I recently ran into this post from Alex Papadimoulis’s “Daily WTF”, and it reminded me of one company’s response to mandatory source disclosure (no, this isn’t really another open source discussion, really – I’ve learned my lesson J).
This company (which will remain nameless) licensed the sources to its code to Microsoft for integration in a Microsoft product (no, I’m not going to name names).
As a matter of fact, giving away the source code was one of the selling points of their product. They licensed the source code to any and everyone who bought the product. This was important because some of their customers were government agencies with source code availability requirements. It also allowed for their code to run on lots of different platforms, all you needed was a compiler (and of course the work to adopt the program to your platform, which they were more than happy to provide).
But of course, if you’re giving away the source code to your product, how do you prevent the people who have your source code from using it? How do you continue to make money off the product once your customers have the source code? What’s to prevent them from making the bug fixes for you? Why should they continue to pay you lucrative contracting fees so that you’ll continue to get revenue from the product? And more importantly, how do they prevent their customers from making an incompatible (or incorrect) change to their server? If your customers have the source, you lose the ability to ensure quality of fixes. This latter issue is a very real issue btw. I see this all the time on the IETF IMAP mailing list. About once a semester or so, someone posts a “fix” for the U.W. IMAP server, and Mark Crispin immediately jumps on the fix explaining how the guy got it wrong. So it’s important that you make sure that your customers, who have the source code to your product, only make the fixes that you authorize.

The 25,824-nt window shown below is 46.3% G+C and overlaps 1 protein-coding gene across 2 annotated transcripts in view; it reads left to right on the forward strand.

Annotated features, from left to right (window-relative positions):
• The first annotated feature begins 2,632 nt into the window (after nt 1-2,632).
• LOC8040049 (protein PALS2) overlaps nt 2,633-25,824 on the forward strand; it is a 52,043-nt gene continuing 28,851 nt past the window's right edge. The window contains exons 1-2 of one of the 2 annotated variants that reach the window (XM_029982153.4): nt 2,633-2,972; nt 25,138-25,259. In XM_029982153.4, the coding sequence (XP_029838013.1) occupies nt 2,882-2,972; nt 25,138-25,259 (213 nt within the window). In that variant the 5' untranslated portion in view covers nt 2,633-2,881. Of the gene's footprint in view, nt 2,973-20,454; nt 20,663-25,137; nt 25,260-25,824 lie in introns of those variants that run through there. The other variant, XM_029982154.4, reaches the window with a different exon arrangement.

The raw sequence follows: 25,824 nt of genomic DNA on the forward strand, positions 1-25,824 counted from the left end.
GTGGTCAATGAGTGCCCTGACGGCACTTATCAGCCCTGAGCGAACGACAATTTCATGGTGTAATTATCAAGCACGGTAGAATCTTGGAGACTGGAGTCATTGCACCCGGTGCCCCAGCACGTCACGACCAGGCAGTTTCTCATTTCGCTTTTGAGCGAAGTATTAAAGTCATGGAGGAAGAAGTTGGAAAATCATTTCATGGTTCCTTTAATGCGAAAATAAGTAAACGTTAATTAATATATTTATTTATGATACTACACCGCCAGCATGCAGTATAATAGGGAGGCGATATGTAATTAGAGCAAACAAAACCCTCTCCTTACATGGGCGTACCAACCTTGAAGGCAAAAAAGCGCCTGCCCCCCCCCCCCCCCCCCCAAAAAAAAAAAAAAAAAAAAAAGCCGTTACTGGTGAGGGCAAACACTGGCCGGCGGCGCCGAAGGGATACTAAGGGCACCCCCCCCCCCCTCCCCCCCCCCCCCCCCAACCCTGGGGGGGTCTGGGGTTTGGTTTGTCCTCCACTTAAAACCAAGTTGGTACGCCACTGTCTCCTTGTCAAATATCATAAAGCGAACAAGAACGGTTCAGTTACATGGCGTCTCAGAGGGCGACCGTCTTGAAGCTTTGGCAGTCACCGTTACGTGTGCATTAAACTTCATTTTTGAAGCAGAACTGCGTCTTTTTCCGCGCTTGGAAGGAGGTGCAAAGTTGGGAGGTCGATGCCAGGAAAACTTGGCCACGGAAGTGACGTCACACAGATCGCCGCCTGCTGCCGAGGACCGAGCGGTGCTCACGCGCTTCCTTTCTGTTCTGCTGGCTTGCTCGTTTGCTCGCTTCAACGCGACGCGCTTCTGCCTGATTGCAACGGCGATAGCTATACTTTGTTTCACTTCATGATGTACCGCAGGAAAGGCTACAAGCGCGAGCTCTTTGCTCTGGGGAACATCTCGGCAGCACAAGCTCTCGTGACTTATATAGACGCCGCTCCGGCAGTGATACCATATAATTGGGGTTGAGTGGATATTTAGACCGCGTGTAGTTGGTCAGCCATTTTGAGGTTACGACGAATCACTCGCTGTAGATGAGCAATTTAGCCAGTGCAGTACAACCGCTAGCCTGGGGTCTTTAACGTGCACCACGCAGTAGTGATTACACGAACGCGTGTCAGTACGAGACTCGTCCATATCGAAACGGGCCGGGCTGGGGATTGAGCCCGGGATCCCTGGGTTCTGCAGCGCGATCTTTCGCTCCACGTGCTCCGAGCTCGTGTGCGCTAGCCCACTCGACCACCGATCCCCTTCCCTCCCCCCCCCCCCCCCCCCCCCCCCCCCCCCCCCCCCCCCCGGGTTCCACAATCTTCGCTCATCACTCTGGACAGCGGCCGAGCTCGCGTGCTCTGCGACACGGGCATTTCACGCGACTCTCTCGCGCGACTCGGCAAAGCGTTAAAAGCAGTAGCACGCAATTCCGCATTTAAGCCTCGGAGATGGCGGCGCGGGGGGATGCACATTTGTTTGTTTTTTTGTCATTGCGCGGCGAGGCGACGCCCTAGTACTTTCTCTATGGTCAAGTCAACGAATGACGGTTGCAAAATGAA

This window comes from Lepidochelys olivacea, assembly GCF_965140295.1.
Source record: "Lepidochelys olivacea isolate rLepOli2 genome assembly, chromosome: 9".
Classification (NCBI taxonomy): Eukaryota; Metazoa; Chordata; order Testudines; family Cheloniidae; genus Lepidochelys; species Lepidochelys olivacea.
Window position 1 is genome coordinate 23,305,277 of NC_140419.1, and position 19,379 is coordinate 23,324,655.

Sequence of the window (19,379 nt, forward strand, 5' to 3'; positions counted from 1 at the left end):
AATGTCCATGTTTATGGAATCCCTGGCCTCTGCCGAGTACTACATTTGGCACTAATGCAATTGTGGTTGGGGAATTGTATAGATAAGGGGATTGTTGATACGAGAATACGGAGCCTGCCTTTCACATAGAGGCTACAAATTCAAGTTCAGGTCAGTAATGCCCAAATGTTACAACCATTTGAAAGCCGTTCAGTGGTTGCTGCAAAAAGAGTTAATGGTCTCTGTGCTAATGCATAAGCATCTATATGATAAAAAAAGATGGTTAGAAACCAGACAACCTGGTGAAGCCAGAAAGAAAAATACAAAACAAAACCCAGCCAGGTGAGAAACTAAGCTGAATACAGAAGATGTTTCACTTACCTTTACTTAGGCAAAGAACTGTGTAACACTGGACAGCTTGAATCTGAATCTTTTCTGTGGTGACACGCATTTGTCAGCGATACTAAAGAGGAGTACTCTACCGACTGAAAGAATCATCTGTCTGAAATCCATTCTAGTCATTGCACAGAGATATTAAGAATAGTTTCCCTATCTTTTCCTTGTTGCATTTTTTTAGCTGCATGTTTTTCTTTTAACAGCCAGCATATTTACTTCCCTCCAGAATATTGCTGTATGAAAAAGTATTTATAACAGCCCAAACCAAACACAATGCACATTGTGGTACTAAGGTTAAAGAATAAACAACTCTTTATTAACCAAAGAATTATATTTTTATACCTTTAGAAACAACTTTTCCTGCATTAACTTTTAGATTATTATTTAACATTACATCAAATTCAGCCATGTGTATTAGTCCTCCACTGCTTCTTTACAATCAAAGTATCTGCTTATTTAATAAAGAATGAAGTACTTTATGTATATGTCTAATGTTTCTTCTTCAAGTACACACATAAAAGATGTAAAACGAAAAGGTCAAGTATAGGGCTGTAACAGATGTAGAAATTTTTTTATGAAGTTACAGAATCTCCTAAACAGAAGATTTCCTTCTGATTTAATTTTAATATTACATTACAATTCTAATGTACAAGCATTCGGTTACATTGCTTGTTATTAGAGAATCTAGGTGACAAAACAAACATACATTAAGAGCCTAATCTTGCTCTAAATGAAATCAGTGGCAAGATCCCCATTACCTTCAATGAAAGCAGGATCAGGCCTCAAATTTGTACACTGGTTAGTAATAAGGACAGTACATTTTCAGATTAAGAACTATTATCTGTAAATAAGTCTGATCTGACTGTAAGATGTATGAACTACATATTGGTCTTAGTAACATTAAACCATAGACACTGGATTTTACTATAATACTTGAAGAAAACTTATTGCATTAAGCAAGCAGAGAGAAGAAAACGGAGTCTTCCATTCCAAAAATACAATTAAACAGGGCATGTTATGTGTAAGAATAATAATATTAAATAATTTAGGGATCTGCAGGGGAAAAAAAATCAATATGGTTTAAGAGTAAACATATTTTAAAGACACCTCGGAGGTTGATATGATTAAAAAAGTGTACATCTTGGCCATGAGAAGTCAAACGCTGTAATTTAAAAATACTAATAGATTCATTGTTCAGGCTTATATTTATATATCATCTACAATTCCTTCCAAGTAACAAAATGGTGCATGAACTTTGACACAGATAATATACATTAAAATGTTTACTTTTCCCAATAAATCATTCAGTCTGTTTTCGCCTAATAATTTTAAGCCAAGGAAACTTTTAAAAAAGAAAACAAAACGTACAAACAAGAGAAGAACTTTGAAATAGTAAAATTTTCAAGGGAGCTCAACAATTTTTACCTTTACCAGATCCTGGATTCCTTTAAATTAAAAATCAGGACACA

Well, this company hit on what I think is a novel solution to the problem. Since their code had to be platform independent, they already had a restriction that none of their identifiers could be more than 6 characters in length (to work around limitations in the linkers on some of their supported platforms). So they took this one step further and purposely obfuscated their entire source code.
Every single function name in the source code took up exactly 6 letters. So did all the structures and local variables. And they stripped most of the comments out of the code. They had a book (on paper) that translated the obfuscated names to their functions to the human readable names, and their support guys (and internal development) all had copies of the book.
The customers weren’t allowed to have the book, only employees of the company got the book.
So the customers couldn’t really figure out what was going on inside the source code, the only thing they could do was to call support and have them look at the code.
A clever solution to the problem, if a bit difficult for the customer J
Oh, and before you ask, no, this is NOT what Microsoft does when it licenses the source to someone. If you license the source to a Microsoft product, as far as I know, you get the real source.
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